Exceptions Journal

The Art & Literary Journal for Individuals with Visual Disabilities

Author: exceptionsjournal (page 1 of 4)

Community: Being Inclusive of Everyone

By Lana Ruvolo Grasser

A little under 30 years after the Civil Rights Act of 1964, the Americans with Disabilities Act of 1990 was signed into law (United States Department of Justice—Civil Rights Division). Yet as with many other pieces of civil rights legislation, the ADA is still overlooked and under enforced in our country today. Just two years ago, three Seattle men with disabilities sued the city for its lack of accessible sidewalks, which lacked curb ramps and made crossing the street very difficult (The Seattle Times).  On our campus here at MSU, we are a model for accessible pedestrian travel. Our crosswalks have recorded signals to tell pedestrians when it is safe to cross, and our Resource Center for Persons with Disabilities offers interactive multi-sensory maps to assist individuals in learning the topography of campus. Unfortunately, however, even the busiest cities in our country do not have the necessary infrastructure for accessible pedestrian travel. In many cases, as with Seattle, local governments are discouraged from making their cities more user-friendly due to high construction costs. However, if local governments appropriate more funds annually for creating accessible and eco-friendly city spaces, the revamp in infrastructure will be able to be supported and will also provide thousands of job opportunities, potentially even widening the population and thus increasing the tax base to support such projects.

Accessibility should not only be thought of in terms of how one navigates to and through an environment, but also how one navigates within a space. Anyone who has had an injury to the lower half of their bodies knows how hard navigating buildings can be, especially those that have not been updated to the most recent codes that have persons with disabilities in mind. The difference is that we get off our crutches or out of our boots; those who are permanently disabled deal with issues fully-abled individuals take for granted every day. You probably have considered emergency exits in passing before—take the stairs, not the elevator; don’t go out the door if it’s hot or you see smoke coming through, etc. But what about an individual who relies on the elevator? At Wayne State University, Student Disability Services is taking strides not only to make their buildings more accessible, but also to make them safe for all community members. One such effort includes adding special evacuation chairs to assist individuals in getting down and out of buildings. The university is also expanding its thinking by making not just the learning spaces accessible, but also the way individuals get to those spaces, by connecting students and faculty with services to assist in barrier removal (i.e. snow and other natural obstacles). James Cherney, Communications Professor at Wayne State, couldn’t have summed it up better: “Accessibility is more than it states; it’s about diversity and opening doors to all who may want to join and sharing each other’s outlooks on different situations” (The South End).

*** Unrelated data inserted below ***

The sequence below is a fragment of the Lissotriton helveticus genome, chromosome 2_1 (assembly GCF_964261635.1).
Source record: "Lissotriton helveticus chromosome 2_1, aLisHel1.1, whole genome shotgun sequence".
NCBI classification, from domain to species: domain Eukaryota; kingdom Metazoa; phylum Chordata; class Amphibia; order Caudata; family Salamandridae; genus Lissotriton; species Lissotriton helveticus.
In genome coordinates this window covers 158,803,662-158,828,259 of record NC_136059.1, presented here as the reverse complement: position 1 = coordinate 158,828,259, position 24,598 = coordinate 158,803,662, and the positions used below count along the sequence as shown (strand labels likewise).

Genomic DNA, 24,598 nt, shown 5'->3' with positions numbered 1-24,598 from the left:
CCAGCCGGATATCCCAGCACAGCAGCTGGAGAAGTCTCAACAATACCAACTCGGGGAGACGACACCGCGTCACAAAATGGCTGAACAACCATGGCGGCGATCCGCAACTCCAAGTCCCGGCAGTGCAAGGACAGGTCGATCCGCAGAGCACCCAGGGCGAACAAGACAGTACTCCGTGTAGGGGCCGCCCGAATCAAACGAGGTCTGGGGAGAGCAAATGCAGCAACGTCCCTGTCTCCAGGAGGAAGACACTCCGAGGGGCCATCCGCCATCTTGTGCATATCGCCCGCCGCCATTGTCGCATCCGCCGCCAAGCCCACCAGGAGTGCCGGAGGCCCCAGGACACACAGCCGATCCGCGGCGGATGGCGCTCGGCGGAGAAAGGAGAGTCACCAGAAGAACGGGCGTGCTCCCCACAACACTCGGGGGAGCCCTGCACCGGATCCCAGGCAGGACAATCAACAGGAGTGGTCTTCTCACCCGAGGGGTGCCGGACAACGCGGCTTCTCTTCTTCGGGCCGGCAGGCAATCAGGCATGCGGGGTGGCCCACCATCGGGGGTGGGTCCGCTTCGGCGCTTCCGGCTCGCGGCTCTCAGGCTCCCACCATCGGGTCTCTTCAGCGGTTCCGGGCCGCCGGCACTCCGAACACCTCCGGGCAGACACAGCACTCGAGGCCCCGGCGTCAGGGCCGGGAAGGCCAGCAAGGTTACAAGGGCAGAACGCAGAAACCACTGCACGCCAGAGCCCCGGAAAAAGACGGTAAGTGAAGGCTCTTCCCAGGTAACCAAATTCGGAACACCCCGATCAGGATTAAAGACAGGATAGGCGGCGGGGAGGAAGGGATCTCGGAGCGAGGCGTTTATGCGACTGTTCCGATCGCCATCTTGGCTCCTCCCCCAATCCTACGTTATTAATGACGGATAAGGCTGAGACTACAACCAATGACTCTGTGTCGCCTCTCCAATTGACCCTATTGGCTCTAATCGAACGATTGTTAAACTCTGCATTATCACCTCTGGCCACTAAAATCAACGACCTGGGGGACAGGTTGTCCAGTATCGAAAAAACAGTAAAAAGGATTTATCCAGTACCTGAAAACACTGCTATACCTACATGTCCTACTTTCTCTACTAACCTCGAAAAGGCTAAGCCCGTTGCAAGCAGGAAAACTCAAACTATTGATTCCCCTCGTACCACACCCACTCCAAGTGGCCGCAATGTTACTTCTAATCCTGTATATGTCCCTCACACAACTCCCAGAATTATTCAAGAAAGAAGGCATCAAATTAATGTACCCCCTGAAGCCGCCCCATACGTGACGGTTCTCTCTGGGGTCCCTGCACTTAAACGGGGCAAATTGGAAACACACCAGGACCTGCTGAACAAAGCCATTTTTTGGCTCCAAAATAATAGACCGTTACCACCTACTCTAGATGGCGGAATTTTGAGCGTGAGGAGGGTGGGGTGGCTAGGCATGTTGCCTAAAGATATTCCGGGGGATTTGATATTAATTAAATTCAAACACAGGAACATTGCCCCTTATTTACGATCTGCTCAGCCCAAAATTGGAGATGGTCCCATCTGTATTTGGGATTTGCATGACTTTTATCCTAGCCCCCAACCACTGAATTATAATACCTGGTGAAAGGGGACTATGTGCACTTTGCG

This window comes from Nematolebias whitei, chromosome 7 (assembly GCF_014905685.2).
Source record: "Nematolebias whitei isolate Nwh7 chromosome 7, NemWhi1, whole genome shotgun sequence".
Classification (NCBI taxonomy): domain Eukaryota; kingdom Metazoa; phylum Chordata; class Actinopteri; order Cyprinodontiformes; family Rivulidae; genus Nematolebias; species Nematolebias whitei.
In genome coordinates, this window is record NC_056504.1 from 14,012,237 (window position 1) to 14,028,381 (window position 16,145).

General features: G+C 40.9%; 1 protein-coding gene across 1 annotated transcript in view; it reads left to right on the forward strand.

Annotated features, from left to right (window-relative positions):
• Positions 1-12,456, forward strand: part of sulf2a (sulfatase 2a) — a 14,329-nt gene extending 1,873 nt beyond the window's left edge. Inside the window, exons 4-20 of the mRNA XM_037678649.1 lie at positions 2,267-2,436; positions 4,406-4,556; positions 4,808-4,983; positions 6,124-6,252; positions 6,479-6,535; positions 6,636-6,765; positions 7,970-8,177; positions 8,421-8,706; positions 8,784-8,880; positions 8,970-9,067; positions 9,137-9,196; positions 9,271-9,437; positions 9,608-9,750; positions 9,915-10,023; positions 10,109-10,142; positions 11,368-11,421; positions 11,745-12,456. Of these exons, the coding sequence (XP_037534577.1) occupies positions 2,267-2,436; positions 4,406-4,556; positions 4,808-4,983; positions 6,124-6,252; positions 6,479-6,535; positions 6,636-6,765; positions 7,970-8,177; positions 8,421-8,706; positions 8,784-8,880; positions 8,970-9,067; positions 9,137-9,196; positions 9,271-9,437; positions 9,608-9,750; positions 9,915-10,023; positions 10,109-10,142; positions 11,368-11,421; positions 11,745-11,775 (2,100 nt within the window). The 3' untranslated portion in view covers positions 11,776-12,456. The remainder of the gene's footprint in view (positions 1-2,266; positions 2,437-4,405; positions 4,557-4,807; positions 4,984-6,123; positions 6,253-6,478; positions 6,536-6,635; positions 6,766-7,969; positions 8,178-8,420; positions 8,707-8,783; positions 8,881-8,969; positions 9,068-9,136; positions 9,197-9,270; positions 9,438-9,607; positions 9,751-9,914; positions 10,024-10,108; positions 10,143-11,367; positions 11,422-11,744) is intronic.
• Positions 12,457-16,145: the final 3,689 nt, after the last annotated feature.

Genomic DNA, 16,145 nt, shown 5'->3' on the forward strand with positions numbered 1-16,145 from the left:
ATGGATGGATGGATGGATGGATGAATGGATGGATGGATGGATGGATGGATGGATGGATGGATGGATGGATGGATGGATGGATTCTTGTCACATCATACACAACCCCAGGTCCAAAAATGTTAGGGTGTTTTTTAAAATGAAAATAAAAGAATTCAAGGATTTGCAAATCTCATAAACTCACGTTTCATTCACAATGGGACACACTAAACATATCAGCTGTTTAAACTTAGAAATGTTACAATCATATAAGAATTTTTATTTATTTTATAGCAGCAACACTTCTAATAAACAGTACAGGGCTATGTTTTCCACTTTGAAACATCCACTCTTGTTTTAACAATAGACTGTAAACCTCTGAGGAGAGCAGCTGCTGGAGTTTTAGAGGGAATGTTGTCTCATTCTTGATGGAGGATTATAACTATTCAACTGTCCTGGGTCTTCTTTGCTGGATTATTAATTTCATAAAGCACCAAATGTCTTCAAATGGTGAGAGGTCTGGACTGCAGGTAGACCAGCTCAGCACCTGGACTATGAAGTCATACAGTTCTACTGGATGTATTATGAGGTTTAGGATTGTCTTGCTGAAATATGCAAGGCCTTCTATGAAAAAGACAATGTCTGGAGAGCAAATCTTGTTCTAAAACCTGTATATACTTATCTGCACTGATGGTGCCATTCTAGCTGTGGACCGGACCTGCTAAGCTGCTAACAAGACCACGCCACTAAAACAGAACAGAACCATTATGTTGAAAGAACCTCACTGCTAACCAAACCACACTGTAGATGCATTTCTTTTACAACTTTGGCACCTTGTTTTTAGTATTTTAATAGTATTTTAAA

By challenging our communities to expand definitions of accessibility, we can make every aspect of our environments more inclusive—from commuting to working to standard safety. If you’d like to learn more about improving our communities and designing with accessibility in mind, please read this article from earlier this year.

Sources:

The Seattle Times

ADA.gov

The South End

Intertwining Senses

By Madison Heise

Have you ever thought about what it would be like to smell colors, taste music, or feel a personality? Or to see numbers and letters in vibrant color? This isn’t a weird thing to imagine for everyone – some people, synesthetes, live with those perceptions every day. Synesthesia is a neurological condition where senses are tangled up in the brain so that a sense is simultaneously perceived through one or more other senses. It is estimated that anywhere between one in every 5,000 to one in every 100,000 people have it. This condition has no cure, for neurologists barely have an explanation of where it comes from. It is not debilitating, nor does it have a negative impact on the person who has it. It is actually the opposite – synesthesia makes life just a little bigger and brighter. And I can personally vouch for that.

A painting done by someone with music-color synesthesia.